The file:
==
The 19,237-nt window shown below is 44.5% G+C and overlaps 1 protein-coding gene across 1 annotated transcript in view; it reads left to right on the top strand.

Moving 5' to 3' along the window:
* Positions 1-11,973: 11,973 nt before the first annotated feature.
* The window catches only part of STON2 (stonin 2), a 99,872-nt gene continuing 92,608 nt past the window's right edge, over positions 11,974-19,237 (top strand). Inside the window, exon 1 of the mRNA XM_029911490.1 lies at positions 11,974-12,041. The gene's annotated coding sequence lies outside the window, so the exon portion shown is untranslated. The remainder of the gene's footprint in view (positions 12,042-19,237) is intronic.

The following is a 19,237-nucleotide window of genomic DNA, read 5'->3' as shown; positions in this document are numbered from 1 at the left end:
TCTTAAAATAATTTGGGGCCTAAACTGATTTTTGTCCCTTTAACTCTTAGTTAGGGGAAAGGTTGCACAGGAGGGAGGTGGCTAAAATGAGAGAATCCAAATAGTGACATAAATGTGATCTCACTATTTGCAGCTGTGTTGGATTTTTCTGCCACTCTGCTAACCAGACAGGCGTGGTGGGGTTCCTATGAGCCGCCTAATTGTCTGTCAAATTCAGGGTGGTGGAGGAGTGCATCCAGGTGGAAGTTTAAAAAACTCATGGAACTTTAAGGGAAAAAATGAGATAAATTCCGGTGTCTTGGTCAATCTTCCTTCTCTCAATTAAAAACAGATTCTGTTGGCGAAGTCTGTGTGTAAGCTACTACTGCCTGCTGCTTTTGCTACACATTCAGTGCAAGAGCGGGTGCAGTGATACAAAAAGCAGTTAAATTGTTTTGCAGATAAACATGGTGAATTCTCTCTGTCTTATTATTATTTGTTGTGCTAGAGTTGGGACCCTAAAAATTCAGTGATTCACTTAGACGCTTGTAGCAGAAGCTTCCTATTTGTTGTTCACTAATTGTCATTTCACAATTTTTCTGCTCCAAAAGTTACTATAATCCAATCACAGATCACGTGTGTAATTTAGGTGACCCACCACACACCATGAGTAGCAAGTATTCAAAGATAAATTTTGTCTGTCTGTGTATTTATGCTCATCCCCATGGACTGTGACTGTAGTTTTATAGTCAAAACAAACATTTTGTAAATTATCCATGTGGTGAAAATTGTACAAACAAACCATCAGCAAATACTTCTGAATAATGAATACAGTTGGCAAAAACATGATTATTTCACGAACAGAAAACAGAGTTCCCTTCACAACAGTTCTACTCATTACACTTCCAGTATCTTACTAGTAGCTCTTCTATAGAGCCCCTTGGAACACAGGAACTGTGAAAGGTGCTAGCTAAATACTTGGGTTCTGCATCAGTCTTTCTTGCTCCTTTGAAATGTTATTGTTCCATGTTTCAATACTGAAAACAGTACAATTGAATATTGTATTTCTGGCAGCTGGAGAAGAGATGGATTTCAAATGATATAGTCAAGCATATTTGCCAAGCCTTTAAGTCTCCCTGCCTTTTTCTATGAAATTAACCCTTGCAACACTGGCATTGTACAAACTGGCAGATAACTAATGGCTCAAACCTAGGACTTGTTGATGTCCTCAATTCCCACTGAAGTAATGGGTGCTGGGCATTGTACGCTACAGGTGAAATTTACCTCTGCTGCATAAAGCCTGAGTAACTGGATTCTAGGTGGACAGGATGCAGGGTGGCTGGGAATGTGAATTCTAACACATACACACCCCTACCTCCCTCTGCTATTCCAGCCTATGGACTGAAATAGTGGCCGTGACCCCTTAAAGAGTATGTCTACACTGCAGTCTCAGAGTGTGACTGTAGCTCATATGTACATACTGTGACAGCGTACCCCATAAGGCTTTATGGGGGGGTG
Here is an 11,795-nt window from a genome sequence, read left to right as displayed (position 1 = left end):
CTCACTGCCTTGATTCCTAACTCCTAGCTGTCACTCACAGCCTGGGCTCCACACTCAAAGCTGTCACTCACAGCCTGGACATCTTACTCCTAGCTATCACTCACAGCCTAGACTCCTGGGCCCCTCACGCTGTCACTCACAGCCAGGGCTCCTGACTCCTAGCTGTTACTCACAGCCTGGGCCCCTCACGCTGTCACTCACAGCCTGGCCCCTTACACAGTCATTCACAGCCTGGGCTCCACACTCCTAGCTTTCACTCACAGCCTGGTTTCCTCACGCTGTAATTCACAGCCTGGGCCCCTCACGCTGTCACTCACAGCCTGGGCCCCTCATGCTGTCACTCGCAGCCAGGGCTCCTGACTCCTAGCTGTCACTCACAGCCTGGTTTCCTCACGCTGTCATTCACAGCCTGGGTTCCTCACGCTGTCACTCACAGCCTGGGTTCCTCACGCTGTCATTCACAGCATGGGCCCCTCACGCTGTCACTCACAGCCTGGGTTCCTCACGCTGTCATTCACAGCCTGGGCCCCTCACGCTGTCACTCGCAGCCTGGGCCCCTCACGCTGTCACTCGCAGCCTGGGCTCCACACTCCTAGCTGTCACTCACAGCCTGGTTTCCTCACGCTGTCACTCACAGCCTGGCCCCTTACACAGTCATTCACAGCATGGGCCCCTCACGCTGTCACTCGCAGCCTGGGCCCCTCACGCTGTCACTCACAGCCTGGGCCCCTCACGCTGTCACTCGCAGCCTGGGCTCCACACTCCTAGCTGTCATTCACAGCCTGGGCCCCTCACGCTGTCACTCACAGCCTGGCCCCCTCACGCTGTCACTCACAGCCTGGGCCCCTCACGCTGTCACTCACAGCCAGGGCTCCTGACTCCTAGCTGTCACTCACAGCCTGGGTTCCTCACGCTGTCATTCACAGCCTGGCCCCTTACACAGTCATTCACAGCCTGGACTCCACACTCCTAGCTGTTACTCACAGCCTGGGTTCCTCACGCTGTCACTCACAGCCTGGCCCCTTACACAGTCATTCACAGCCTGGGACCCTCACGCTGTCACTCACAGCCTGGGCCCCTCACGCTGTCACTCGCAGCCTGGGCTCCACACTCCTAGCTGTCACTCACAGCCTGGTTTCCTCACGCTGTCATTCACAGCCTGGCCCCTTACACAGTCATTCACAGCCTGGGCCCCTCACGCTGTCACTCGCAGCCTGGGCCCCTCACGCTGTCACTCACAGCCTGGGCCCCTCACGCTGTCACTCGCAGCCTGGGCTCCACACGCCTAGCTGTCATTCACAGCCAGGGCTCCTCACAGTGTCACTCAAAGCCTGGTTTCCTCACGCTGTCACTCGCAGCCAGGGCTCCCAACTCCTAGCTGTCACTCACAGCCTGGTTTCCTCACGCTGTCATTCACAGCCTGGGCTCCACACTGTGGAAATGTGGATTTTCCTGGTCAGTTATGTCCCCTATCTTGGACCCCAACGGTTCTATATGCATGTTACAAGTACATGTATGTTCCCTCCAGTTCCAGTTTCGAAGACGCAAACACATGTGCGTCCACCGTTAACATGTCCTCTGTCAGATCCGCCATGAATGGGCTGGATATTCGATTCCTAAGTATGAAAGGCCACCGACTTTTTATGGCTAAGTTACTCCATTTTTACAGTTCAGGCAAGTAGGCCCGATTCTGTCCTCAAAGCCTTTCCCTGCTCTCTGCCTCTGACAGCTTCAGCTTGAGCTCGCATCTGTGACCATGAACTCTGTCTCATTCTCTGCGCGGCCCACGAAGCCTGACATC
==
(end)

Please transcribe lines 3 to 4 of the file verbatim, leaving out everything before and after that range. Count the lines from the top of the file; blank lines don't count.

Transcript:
* Positions 1-11,973: 11,973 nt before the first annotated feature.
* The window catches only part of STON2 (stonin 2), a 99,872-nt gene continuing 92,608 nt past the window's right edge, over positions 11,974-19,237 (top strand). Inside the window, exon 1 of the mRNA XM_029911490.1 lies at positions 11,974-12,041. The gene's annotated coding sequence lies outside the window, so the exon portion shown is untranslated. The remainder of the gene's footprint in view (positions 12,042-19,237) is intronic.